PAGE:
The socio-political heredity of the long-term presence of Islam in Southeast Europe deserves to be questioned in the light of today’s climate of suspicion and heightened tensions toward autochthonous Muslims within the region and beyond. This brief paper focuses on Max Weber’s neologism “sultanism” related to the religious legacy that Ottoman rules left behind in the Balkan Peninsula, which symbolises a counter-narrative in academia, in order to address a yet another issue regarding the interfaith coexistence among Balkan populations and history-related aspects. This paper then, too, seeks to unravel contemporary shades of Balkan Islam by pointing out how such religious identity has come to represent a communitarian set of everyday rules of practices rather than a pristine faith. Lastly, the employment of the term “idiosyncratic identity” will serve to shed light on volatility of Balkan Islam over which a hostile language toward Muslim communities is nowadays winning ground.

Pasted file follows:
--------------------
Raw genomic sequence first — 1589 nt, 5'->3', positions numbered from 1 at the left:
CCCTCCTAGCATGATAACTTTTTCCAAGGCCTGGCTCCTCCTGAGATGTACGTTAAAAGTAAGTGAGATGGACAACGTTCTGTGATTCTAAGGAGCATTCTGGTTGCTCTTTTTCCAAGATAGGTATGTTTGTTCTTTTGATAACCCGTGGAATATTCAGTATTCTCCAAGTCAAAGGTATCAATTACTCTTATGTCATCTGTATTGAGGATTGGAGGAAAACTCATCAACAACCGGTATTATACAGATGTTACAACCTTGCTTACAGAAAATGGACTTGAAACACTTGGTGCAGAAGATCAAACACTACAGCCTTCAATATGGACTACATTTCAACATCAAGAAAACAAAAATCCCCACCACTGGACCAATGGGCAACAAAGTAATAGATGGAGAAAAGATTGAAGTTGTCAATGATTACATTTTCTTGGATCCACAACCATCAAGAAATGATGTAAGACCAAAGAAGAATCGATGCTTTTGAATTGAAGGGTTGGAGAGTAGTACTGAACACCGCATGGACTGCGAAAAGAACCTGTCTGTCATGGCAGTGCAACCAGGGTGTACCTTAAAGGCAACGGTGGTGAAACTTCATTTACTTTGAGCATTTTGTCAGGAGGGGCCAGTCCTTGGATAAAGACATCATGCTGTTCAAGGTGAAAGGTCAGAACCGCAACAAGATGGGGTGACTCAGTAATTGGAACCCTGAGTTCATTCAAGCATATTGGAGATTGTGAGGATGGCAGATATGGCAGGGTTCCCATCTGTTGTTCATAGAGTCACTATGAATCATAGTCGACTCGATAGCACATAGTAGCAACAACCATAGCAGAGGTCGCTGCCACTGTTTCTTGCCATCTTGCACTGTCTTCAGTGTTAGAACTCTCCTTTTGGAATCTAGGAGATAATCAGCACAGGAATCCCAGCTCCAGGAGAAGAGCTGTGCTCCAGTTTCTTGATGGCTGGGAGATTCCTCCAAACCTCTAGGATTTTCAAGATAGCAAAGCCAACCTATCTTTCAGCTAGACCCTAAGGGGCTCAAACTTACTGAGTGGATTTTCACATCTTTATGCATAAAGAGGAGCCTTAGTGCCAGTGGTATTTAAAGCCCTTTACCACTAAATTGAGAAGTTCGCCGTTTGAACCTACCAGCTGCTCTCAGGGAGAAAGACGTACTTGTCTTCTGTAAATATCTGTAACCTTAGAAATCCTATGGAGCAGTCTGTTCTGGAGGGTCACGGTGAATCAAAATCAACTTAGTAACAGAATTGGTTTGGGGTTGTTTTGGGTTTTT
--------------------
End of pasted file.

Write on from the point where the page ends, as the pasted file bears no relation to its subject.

Key words: Sultanism, Balkan Islam, Minority Groups, Identity, Manipulation.
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